Scaling Language Barriers in Fight Against COVID-19
Healthcare workers are finding ways to better communicate to city's Spanish-speaking residents.
How do you explain COVID-19 to Spanish-only speakers during a time when many who are proficient in English struggle to fully understand the pandemic?
That’s the question health care providers are trying to answer as coronavirus cases are hitting the Latinx community in Milwaukee harder than other groups.
As of July 6, Hispanics and Latinx residents led Milwaukee County in cases with 4,384. According to the American Community Survey, there were about 41,000 Spanish-speakers in Milwaukee County as of 2016.
Never-ending updates on health guidelines, safety practices and more need to reach the Latinx community more than ever as providers in Milwaukee try to break the language barrier to save lives.
“Sometimes I’ll see documents in the hospital where I’m like ‘you know, I understand it’ but if I gave it to my grandmother, she’s not going to understand that,” Fabiola de Chico, a bilingual patient navigator at Ascension St. Francis Hospital, said.
“It takes a village to get the message across,” de Chico added.
Can we talk?
Dr. Jorge Ramallo, an internal medicine specialist at the Sixteenth Street Community Health Center, said he tries to avoid medical jargon during visits.
“We do this for English-speaking patients all the time anyway,” Ramallo said. “We try to avoid fancy words they may not know and keep it as simple as possible.”
And Rosa Aguilar, a nurse practitioner at Ascension Angel of Hope clinic on Orchard Street on the South Side, said she tries to break down information about the virus in more practical terms.
Instead of telling patients the coronavirus is spread by droplets, Aguilar said she tells them: “The virus is spread when you talk.”
Despite their best efforts, it can still be difficult to get the message across. Ramallo said he has several patients who cannot read and write.
“We need to talk in a way that we don’t make our community feel inferior or … uneducated,” de Chico said. “We need to make them feel comfortable and make sure that they know that we care for them.”
Dr. Zeno Franco, an associate professor of family and community medicine at the Medical College of Wisconsin, said it’s important for messaging to “meet the assumptions and realities” of people in the Latinx community. For instance, some subsets within the Spanish-speaking community are from entirely different backgrounds and countries. He notes the nuance in words between Puerto Ricans, Mexicans and South Americans.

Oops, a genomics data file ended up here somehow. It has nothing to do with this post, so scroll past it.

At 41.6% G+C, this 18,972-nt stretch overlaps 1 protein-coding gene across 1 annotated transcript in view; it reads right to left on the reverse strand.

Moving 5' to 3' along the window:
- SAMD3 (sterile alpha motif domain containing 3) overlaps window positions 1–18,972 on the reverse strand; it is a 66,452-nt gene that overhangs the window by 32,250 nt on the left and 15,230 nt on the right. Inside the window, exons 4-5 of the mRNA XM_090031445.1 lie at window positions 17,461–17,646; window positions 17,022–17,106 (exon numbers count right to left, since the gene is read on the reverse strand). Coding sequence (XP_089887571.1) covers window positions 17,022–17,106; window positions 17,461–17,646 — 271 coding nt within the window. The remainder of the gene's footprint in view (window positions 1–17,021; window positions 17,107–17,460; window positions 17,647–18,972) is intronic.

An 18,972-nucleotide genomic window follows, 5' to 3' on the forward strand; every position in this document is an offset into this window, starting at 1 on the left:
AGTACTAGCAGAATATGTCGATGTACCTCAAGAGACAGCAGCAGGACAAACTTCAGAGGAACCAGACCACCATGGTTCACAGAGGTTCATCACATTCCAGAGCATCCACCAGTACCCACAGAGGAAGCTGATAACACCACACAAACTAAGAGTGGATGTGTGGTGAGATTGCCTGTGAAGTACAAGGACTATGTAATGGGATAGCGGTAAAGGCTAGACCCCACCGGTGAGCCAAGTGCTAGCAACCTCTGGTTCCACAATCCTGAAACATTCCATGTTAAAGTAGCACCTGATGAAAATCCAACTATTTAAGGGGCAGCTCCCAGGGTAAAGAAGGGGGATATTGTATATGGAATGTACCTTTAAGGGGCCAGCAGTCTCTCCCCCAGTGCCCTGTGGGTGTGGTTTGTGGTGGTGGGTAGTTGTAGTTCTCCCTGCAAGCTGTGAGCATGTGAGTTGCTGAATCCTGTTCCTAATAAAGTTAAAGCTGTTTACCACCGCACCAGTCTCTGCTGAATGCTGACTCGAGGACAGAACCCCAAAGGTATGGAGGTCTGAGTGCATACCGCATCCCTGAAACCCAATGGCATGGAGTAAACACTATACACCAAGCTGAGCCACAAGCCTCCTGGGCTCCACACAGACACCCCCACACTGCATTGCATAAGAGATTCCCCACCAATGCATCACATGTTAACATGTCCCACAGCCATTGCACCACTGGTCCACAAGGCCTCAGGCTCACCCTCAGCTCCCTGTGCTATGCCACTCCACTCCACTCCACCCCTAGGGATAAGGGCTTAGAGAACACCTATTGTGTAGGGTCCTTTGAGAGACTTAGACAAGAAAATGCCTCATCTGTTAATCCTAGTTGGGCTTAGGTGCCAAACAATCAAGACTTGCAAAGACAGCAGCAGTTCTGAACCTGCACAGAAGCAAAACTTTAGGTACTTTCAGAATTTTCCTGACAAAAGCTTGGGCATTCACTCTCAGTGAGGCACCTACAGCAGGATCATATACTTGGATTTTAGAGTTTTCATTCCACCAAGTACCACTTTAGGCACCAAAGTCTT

Franco said there is a divide in public health messaging that needs to be addressed.
“They may not have heard the messaging in the same way because they’re fully Spanish-speaking or they’re not bilingual,” Franco said. “So they’re not being exposed to the same level of public health messaging that an Anglo person would be.”
Getting the word out
To get the message to as many people as possible, Ascension has aired information through Spanish-language radio, including Radio Caliente 97.9 FM, about testing sites and health guidelines.
Franco said we should not assume everyone’s situation is the same, adding that some Latinx people could not completely distance or separate as experts recommended during quarantine because they are “doubled or tripled up” in houses.
“It’s not just about being safe in general,” Franco said. “It’s about being safe as an essential worker in a restaurant or being safe as an essential worker in a food production facility.”
In addition, the particularities of Latinx culture highlight the need for more Latinx providers who can relate to them.
“We’ve had an issue of underrepresentation of Latinx doctors in the entire county,” Ramallo said. “Our medical schools are not admitting enough Latinx medical students, and we’re not actually creating that pipeline of clinicians that look like their community.”
The importance of representation
Ramallo said representation is more important than just language. Studies have shown patients seeing a doctor of the same race has helped promote better health outcomes.
“They can relate more to their physician,” Ramallo said. “In a subconscious way, they open up more to them and they’re actually more likely to take their advice.”
Ramallo tries to spend extra time with Spanish-speaking patients for this reason. He also makes sure they have his card before they leave. He said that building that connection with the Latinx community will be important going forward.
“You know, people kind of view the need to be at work, and to kind of be fearless and get things done,” Franco said. “That’s an important part of what it means to work in this country.”
Franco said the Latinx community’s “social culture” can be an issue as well. With its heavy emphasis on family gatherings and togetherness, it can be difficult to convince people to socially distance.
Franco noted a number of other complicating features, including concerns about immigration status and lack of health insurance, can prevent patients from seeking health care. Franco said there is a “primary care desert” for the Latinx community, which also is an issue for the Black community.
“The city itself has a history of segregation of economic disenfranchisement for minority communities,” Franco said. “It’s easy for that to be under the surface most days until something like COVID-19 happens and then you see disproportionate deaths in one of the minority communities almost immediately. All of a sudden, those disparities are laid bare.”
This story was originally published by Milwaukee Neighborhood News Service, where you can find other stories reporting on fifteen city neighborhoods in Milwaukee.
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